New Jersey university probes threats against African-Americans

Reuters News
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Posted: Nov 18, 2015 12:40 PM

By Laila Kearney

(Reuters) - New Jersey's Kean University is investigating threats of violence against African-Americans on its campus that appeared on social media while students were staging protests over racial inequality, the school said on Wednesday.

An anonymous user posted messages to Twitter on Tuesday night, threatening to kill or shoot black students and others at the school, where students have been demonstrating to raise awareness about racism on U.S. campuses.

"I will shoot every black woman and male I see at Kean University," wrote the Twitter user using the name @keanuagainstblk. The account has since been suspended.

Kean University police said they alerted federal, state and local law enforcement and were providing extra security. The school in Union, about 10 miles southwest of Newark, remained open on Wednesday.

"We are profoundly troubled by this display of hatred which does not reflect in any way the values we hold sacred on our diverse campus," Kean University police said in a statement.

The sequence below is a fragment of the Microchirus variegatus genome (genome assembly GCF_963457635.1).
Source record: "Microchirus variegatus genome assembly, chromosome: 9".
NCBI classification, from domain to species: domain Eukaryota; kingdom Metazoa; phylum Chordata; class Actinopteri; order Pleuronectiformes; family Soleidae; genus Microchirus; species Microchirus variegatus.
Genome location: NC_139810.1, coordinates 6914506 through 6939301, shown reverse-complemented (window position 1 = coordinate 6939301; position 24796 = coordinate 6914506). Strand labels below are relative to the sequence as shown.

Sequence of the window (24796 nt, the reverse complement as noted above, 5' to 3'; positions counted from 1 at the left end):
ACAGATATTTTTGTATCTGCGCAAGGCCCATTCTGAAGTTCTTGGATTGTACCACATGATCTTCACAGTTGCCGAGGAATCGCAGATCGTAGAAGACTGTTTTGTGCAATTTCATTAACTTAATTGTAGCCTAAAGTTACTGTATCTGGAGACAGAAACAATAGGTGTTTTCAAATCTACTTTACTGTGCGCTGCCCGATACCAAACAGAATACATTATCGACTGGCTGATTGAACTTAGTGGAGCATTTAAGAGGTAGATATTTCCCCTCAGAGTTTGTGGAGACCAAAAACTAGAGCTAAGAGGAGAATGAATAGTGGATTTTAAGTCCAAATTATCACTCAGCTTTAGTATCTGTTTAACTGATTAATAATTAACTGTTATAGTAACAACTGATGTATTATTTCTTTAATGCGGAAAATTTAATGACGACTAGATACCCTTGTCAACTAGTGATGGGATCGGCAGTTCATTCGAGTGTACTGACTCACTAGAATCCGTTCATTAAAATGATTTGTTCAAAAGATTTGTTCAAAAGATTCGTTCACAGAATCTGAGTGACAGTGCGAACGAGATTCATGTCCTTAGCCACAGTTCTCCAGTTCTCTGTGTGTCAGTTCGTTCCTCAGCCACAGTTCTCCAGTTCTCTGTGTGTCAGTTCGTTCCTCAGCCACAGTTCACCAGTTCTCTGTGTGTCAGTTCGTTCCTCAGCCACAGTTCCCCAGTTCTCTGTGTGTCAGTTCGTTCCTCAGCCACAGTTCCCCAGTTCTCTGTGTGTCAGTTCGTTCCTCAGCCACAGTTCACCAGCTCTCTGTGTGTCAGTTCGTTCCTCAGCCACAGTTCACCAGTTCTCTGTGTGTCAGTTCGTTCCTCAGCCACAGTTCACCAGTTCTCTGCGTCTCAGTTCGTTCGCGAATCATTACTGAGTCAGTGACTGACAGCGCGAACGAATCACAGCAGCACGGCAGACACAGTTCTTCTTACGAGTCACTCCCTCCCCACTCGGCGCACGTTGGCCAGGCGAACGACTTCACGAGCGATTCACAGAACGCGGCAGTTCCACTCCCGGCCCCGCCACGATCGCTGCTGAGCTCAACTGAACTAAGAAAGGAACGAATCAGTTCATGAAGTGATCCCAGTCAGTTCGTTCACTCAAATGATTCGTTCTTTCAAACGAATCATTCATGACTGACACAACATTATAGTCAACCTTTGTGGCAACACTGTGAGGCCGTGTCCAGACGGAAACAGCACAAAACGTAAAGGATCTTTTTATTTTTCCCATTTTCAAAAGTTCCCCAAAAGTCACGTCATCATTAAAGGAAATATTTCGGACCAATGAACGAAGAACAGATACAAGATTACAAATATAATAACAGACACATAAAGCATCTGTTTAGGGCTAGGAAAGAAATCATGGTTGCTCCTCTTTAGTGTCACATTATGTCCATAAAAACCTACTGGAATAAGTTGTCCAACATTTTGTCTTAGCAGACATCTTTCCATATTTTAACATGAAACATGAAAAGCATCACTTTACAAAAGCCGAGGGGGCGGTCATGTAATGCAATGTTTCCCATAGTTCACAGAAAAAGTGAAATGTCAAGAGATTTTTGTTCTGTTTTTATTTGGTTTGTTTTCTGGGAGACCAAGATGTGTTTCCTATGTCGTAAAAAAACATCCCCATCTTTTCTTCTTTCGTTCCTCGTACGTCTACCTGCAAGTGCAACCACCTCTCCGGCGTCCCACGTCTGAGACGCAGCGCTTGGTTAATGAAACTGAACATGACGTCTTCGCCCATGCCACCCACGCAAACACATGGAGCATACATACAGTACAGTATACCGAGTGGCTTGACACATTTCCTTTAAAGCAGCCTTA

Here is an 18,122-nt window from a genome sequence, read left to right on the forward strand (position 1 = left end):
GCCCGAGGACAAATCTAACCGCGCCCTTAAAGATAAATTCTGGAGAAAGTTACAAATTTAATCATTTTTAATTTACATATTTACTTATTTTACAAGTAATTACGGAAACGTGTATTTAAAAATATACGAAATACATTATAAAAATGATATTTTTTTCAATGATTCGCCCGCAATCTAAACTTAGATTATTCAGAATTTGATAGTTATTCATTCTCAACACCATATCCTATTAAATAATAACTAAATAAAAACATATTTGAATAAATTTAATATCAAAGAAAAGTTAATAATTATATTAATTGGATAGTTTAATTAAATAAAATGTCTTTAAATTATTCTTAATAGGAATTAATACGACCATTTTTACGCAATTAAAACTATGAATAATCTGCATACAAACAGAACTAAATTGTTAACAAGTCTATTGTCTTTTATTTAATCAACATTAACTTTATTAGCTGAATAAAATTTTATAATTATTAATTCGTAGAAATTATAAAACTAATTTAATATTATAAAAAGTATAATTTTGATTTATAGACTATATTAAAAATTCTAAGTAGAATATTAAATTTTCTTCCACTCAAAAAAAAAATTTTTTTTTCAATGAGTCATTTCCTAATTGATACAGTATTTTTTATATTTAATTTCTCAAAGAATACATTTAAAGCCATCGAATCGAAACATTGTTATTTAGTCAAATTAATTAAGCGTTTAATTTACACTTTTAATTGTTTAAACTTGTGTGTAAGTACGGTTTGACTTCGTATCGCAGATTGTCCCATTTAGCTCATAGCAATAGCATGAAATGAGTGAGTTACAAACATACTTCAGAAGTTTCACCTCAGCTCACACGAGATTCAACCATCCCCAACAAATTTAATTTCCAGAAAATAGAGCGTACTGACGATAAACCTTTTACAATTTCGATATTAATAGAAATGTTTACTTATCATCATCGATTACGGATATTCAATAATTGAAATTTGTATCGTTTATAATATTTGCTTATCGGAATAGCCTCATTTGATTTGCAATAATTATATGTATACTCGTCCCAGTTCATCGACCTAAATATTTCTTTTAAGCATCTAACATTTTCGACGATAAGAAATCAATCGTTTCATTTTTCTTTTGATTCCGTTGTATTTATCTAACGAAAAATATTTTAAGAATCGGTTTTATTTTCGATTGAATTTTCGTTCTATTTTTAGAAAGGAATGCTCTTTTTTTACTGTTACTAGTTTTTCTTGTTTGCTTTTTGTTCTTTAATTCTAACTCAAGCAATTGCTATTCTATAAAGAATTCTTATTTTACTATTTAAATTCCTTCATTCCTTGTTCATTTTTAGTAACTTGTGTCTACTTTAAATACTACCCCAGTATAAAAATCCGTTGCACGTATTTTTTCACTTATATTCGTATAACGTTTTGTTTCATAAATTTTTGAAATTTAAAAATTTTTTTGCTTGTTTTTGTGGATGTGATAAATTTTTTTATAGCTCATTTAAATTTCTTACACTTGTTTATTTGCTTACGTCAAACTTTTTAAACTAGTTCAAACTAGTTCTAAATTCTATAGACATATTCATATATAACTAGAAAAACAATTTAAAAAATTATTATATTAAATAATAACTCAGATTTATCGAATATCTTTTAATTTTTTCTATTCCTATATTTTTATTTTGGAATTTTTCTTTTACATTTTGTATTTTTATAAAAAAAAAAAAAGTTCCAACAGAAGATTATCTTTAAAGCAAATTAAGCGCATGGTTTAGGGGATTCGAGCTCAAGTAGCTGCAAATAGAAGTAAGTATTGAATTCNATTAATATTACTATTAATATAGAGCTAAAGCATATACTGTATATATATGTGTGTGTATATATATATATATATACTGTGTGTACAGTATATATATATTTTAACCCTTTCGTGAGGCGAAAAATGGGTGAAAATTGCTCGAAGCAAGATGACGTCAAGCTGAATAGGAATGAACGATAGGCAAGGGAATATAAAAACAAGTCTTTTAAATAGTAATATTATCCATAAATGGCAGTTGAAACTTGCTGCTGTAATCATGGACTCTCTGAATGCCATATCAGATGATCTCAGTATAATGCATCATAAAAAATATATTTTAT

Kean, a public university with 13,000 undergraduates, is one of many where students have staged demonstrations and walkouts in sympathy with students at the University of Missouri, where the school president resigned in the wake of protests over his handling of on-campus racial issues.

While many students at schools such as Smith College, a private liberal arts college in Northampton, Massachusetts that has planned protests through Thursday, are backing Missouri protesters, some are pushing back.

Hundreds of Yale University alumni, students and faculty members associated with a conservative campus group warned the school's president in a letter that they feared recent protests on its campus over race could limit free speech on campus.

"Some have called for a censure process for hate speech and so-called 'bias reporting,'" read the letter, signed by 700 people affiliated with the Buckley Program.

The letter followed a Tuesday decision by the university's president to expand financial aid to low-income students and create a center for the study of race, ethnicity and "social identity."

Since protests began to proliferate last week, police have made several arrests of men charged with posting messages on social media threatening to kill black students.

Last week three 19-year-old men were charged with making threats on social media about shooting people at college campuses in Missouri, and two of them talked about targeting black people.

Also last week, a 21-year-old man was charged with making threats against black students at Michigan Technological University.

(Additional reporting by Richard Weizel in Milford, Connecticut; Editing by Frank McGurty and Christian Plumb)